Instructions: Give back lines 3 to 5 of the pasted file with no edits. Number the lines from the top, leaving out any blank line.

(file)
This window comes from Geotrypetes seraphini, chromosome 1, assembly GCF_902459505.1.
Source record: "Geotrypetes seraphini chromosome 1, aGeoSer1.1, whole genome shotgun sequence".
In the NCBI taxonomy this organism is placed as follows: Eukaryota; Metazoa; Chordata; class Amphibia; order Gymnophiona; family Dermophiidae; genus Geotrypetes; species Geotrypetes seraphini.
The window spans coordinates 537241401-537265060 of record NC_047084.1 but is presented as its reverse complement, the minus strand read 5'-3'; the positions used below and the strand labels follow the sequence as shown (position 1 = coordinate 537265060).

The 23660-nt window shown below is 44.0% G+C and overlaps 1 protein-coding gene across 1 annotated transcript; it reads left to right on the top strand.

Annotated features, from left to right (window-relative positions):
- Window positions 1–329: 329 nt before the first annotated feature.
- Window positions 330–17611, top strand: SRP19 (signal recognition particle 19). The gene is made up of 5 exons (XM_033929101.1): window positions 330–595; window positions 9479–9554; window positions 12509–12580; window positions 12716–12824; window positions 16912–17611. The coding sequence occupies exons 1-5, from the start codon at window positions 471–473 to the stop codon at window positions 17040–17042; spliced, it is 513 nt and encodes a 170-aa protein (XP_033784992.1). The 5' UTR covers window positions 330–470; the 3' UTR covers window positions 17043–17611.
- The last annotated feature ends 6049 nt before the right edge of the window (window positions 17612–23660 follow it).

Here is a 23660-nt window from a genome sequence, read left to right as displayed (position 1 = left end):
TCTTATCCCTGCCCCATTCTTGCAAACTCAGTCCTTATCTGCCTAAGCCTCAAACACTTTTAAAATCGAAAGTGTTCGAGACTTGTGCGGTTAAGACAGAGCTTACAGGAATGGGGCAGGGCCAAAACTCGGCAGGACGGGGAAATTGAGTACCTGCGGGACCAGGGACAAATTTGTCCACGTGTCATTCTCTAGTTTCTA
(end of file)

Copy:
In the NCBI taxonomy this organism is placed as follows: Eukaryota; Metazoa; Chordata; class Amphibia; order Gymnophiona; family Dermophiidae; genus Geotrypetes; species Geotrypetes seraphini.
The window spans coordinates 537241401-537265060 of record NC_047084.1 but is presented as its reverse complement, the minus strand read 5'-3'; the positions used below and the strand labels follow the sequence as shown (position 1 = coordinate 537265060).

The 23660-nt window shown below is 44.0% G+C and overlaps 1 protein-coding gene across 1 annotated transcript; it reads left to right on the top strand.